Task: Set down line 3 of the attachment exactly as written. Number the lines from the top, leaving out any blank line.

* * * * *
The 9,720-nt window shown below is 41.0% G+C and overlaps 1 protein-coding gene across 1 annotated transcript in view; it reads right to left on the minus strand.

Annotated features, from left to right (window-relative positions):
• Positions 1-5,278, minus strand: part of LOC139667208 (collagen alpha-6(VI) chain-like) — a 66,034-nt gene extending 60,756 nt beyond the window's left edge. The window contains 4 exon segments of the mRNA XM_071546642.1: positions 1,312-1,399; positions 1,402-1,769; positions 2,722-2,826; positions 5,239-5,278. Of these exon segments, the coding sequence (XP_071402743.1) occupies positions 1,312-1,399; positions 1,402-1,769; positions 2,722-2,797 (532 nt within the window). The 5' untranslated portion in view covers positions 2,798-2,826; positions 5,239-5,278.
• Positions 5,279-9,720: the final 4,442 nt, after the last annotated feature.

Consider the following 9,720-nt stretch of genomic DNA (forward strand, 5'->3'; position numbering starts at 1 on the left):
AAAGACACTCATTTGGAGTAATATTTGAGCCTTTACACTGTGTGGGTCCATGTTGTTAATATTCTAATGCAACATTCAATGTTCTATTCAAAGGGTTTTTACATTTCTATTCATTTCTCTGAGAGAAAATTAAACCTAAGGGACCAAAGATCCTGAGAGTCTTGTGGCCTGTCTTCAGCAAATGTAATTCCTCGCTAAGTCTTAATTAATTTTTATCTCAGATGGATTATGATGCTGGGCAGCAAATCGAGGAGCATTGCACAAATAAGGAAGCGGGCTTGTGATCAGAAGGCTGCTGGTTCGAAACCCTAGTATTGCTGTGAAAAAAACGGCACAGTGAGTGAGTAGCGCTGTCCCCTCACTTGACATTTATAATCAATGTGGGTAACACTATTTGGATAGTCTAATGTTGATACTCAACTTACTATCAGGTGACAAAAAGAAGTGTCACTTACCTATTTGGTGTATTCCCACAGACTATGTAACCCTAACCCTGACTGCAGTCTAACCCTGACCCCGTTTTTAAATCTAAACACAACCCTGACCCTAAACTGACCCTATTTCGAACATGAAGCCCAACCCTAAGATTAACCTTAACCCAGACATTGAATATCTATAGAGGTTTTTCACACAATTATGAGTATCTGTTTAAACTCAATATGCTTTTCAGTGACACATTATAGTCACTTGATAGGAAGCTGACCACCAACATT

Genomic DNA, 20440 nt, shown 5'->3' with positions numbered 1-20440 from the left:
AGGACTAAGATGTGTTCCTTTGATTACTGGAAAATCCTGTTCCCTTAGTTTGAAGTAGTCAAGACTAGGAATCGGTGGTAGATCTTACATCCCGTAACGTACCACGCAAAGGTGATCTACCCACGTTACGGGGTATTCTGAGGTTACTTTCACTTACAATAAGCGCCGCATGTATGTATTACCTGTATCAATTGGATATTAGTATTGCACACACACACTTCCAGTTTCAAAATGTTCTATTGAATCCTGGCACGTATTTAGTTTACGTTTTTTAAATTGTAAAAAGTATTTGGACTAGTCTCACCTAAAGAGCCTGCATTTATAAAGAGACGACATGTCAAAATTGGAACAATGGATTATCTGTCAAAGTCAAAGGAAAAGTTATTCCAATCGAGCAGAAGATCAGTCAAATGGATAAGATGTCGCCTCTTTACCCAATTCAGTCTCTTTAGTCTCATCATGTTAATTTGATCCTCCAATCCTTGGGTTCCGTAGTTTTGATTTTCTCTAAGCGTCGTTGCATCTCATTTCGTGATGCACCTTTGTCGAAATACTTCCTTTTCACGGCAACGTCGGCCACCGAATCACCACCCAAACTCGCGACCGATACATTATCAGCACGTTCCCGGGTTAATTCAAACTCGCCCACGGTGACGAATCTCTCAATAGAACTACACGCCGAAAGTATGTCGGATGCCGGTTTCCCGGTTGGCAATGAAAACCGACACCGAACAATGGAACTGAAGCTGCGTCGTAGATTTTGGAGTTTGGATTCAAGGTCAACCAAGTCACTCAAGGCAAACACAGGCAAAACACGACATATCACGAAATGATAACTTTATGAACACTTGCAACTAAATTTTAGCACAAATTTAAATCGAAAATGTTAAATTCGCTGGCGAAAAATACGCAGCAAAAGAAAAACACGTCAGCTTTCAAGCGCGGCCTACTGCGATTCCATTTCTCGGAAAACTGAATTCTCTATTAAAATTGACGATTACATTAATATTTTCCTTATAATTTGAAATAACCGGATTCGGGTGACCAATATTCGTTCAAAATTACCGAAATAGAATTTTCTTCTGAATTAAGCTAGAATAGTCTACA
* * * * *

• Positions 1-5,278, minus strand: part of LOC139667208 (collagen alpha-6(VI) chain-like) — a 66,034-nt gene extending 60,756 nt beyond the window's left edge. The window contains 4 exon segments of the mRNA XM_071546642.1: positions 1,312-1,399; positions 1,402-1,769; positions 2,722-2,826; positions 5,239-5,278. Of these exon segments, the coding sequence (XP_071402743.1) occupies positions 1,312-1,399; positions 1,402-1,769; positions 2,722-2,797 (532 nt within the window). The 5' untranslated portion in view covers positions 2,798-2,826; positions 5,239-5,278.